11,578
pages

The phrase "large number" has a subjective meaning, which is unsatisfactory for googologists because their studies rely on the definition of the term. Informally, it could be defined as "a number larger than any one used in everyday life." To a politician, this may be a trillion euros; to a cosmologist, 1026 meters.

Sbiis Saibian suggested defining a large number as any real number greater than 1, offering the alternate term superuniary number.[1] Small numbers would be those smaller than 1. This definition has the advantage that it makes the small numbers the reciprocals of the large ones.

Until January 2013, Googology Wiki only considered numbers at least 100 to be large numbers, and thus suitable for inclusion.

## Kyodaisuu in Japanese

In Japanese, kyodaisuu (巨大数) means a very large number. "Kyodai" (巨大) means very large, "kazu" (数) means number, where it changes to "suu" when combined as a single word as kyodaisuu. Therefore, kyodaisuu means not just a large number, but has a connotation that it is a super-huge number.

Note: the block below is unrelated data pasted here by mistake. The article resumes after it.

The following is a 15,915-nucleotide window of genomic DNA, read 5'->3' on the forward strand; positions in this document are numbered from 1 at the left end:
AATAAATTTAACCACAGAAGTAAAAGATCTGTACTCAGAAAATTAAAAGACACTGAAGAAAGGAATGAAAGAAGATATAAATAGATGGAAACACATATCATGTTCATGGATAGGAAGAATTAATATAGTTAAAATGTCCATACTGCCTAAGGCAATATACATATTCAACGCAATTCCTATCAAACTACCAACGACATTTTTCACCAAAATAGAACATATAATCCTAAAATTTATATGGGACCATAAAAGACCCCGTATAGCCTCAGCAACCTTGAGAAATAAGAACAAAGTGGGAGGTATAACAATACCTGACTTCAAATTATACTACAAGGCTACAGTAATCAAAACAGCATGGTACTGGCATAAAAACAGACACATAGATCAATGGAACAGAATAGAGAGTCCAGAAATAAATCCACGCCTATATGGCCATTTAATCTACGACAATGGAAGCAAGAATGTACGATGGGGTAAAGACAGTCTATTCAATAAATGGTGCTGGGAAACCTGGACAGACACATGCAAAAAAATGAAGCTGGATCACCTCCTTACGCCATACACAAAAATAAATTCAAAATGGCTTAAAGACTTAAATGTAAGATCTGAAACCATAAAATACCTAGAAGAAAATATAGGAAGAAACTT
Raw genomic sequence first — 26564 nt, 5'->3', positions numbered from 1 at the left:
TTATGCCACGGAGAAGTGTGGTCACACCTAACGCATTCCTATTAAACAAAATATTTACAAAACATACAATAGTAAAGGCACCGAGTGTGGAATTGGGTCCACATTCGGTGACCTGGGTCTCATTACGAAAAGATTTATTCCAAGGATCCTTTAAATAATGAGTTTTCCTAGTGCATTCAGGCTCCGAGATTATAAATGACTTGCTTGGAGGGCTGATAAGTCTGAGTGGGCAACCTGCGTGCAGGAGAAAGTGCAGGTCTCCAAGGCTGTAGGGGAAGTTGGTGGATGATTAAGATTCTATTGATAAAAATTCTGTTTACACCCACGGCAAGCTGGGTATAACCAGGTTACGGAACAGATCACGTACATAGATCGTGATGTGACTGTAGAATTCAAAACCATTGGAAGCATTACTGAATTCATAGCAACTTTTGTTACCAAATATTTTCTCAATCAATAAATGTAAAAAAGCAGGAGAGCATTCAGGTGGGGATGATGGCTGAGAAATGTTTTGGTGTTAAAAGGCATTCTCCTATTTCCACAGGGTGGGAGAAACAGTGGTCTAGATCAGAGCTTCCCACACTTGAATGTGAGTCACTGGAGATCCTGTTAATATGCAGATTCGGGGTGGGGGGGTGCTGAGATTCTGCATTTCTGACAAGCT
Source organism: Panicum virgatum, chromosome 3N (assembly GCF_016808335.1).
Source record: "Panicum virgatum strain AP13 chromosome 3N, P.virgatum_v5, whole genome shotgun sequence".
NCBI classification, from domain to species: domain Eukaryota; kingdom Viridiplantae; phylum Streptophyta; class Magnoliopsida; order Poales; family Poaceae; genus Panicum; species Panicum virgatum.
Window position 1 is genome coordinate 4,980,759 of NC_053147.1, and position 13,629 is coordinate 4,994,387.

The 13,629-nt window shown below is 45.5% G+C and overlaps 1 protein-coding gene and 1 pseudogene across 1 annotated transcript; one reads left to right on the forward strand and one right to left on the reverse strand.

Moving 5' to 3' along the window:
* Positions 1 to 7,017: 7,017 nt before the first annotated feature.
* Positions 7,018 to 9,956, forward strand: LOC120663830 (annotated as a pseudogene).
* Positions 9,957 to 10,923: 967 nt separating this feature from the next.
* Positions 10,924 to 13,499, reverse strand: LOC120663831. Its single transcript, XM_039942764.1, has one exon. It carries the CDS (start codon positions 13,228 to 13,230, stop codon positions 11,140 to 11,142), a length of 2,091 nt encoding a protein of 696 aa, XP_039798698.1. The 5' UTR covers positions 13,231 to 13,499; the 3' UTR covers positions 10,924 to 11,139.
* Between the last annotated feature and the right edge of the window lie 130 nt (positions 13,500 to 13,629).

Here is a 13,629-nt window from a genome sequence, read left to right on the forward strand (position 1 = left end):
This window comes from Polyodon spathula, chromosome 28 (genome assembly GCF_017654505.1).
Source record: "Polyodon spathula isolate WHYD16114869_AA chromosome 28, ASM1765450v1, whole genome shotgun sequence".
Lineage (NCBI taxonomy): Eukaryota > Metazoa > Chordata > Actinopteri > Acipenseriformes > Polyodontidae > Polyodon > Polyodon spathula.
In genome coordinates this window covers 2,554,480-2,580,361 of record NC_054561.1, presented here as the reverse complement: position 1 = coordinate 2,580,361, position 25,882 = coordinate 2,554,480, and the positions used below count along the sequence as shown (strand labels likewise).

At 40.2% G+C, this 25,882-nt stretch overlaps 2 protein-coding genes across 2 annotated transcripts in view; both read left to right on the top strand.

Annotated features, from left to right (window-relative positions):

Fish wrote[2] that the first appearance of the word 巨大数 in his knowledge is an article in 日経サイエンス magazine,[3] which is a translation of the article "The challenge of Large Numbers" in Scientific American by Richard Crandall.[4] According to Fish,[2] the word 巨大数 spread in Japanese internet community in the thread of 巨大数探索スレッド (Thread for the search of kyodaisuu) in Japanese textboard 2channel, which started in 2002. In the thread, people were creating and analyzing large numbers which exceed Graham's number, such as Fish numbers, and for expressing such large numbers, people started to use the word kyodaisuu, to express unimaginably large numbers. Therefore, the word kyodaisuu has a connotation that it is an unimaginably large number.

In Japanese googology community, 6 is considered to be kyodaisuu with the Japanese phrase "6は巨大数" (6 is a kyodaisuu), partially as a sort of a joke.[5] For a detail on the historical background, see Flan numbers#Episode.

## Sources

1. Saibian, SbiisVery Small Very Large Numbers. Retrieved January 2013.
2. Fish "巨大数論発展の軌跡 (Development of the theory of kyodaisuu)", in Japanese, 現代思想 (Contemporary philisophy) December 2019
3. R.E. クランダル 超巨大数への挑戦 日経サイエンス May 1997.
4. Richard E. Crandall "The Challenge of Large Numbers" Scientific American 276(2) (February 1997) pp. 74-78.